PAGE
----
At the hearing, William Jefferson (D-La.) asked Leavitt, "Should they [the standards] come from us?" Leavitt replied, "I don't think you want to cast standards in law," but the government must sustain funding for outside organizations to collaborate in developing standards.


Lynn Kirk, a doctor and president of the American College of Physicians, noted that the initial cost of buying healthcare technology averages about $44,000 per physician, while the average annual cost per physician to maintain the systems is about $8,500. Her organization "strongly believes" Congress should consider laws that add a code into Medicare that reimburses physicians for office visits and other evaluation management services that are facilitated by electronic health systems.


For this reason, the College of Physicians supports a bill sponsored by subcommittee Chairman Charlie Gonzalez (D-Texas) that includes additional Medicare payment incentives to ensure that small healthcare providers can afford e-records systems and other health IT systems. At the hearing, Gonzalez said additional grants, loans and refundable tax credits proposed by his legislation "would help defray some of this high upfront costs."

  • House Science Committee Approves Legislation Strengthening Math & Science Education

28 MAR: The House Committee on Science and Technology overwhelmingly passed a bill aimed at inspiring the next generation of scientists, mathematicians, engineers and space pioneers. H.R. 362, the "10,000 Teachers, 10 Million Minds" Science and Math Scholarship Act, is designed to better prepare U.S. math and science teachers to equip students in these subjects.

H.R. 362 is based upon the primary recommendation of the 2005 National Academies', "Rising Above the Gathering Storm" report. A similar bill – H.R. 5358 – cleared the Committee in the 109th Congress. H.R. 362 is supported by a wide spectrum of industry and education groups,  and scientific professional societies, including IEEE-USA.

"This report opened our eyes to the alarming conclusion that America's footing as a global leader is slipping," said Chairman Gordon. "And it gave us recommendations on how to secure our standing. Key among those recommendations – better training and equipping our teachers to teach math and science in grades K-12. This bill acts on what we know needs to be done."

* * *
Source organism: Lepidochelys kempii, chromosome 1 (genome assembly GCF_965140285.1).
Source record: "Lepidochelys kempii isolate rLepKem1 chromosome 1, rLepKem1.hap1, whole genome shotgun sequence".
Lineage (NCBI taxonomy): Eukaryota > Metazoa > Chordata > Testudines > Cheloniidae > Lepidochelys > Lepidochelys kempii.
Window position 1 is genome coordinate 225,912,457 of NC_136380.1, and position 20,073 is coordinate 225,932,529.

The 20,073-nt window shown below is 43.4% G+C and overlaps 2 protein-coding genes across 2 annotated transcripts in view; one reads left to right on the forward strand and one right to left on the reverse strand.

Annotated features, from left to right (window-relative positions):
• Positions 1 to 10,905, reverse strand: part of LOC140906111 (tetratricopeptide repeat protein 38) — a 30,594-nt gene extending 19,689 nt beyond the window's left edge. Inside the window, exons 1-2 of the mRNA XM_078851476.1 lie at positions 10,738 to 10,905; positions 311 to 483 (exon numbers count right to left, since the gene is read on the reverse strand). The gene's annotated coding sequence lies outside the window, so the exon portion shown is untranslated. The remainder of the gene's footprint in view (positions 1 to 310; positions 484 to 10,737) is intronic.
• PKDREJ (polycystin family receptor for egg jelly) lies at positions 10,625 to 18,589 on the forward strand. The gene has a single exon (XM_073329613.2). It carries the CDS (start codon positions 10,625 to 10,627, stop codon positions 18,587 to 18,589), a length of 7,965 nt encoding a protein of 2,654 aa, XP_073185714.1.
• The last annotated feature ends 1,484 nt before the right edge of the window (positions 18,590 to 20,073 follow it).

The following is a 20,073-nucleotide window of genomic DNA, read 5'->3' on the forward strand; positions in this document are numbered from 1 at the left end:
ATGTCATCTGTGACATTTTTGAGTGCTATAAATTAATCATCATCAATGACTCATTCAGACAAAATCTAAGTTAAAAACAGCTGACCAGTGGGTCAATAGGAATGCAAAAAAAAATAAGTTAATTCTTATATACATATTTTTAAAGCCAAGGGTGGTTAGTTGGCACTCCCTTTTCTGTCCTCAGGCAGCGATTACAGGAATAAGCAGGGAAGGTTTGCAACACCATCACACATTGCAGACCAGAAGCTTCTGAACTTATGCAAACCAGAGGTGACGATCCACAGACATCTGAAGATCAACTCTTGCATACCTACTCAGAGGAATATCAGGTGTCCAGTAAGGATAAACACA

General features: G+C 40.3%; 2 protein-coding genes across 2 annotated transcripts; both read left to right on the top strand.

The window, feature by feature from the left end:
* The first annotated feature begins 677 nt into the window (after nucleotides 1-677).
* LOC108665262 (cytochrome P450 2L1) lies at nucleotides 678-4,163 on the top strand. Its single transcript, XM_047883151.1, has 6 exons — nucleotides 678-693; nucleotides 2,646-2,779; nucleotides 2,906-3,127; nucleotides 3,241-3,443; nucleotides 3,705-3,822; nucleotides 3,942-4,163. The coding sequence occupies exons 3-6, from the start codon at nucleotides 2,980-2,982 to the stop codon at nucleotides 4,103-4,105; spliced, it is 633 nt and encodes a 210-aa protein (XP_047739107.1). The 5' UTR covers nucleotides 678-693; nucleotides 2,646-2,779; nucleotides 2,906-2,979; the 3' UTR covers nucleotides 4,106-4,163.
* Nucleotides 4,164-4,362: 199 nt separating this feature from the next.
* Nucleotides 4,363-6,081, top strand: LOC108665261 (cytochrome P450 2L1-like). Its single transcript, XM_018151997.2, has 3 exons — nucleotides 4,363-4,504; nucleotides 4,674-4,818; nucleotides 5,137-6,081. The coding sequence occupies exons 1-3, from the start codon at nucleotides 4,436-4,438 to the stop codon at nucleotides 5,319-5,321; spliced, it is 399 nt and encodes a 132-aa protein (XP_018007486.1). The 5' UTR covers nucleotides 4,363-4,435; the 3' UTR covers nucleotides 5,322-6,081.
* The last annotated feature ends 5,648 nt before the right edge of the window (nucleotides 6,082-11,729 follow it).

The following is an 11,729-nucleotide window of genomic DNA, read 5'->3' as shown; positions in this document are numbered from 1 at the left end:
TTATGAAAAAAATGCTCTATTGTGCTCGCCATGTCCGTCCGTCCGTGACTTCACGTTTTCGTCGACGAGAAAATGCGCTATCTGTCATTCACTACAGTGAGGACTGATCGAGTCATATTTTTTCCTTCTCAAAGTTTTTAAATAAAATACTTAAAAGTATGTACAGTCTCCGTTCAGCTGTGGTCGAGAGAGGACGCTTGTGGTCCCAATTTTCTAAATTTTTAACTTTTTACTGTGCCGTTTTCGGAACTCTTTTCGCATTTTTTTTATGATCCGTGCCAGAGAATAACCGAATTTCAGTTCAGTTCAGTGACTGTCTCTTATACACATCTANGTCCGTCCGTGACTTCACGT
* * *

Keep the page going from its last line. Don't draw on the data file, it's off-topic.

The report found that in 1999, 68 percent of U.S. 8th grade students received math instruction from a teacher with no math certification or degree. It also noted that in 2000, 92 percent of 5th-9th graders were taught physical science by a teacher with no science degree or certification.

H.R. 362 addresses these issues by increasing scholarships for students majoring in science, technology, engineering and math (STEM) fields and who are committed to pursuing teaching; establishing a teacher education program at the National Science Foundation to encourage education faculty to work with STEM faculty on ways to improve education for math and science teachers; providing in-service training to math and science teachers to improve content knowledge and teaching skills; and authorizing the development of master's degree programs for in-service math and science teachers.

"This bill is one of several I have introduced to insure that our children are not only prepared for the careers of the future, but they are also prepared to compete in those fields with their global counterparts," said Chairman Bart Gordon (D-Tenn.). The Committee also approved H.R. 363, Gordon's Sowing the Seeds through Science and Engineering Research Act, on February 28.

  • Hearings of Possible Interest

1) 28 MAR: Senate Committee on Commerce, Science and Transportation hearing: "Transitioning to the Next Generation Human Space Flight System" – For the text of witness testimony, see: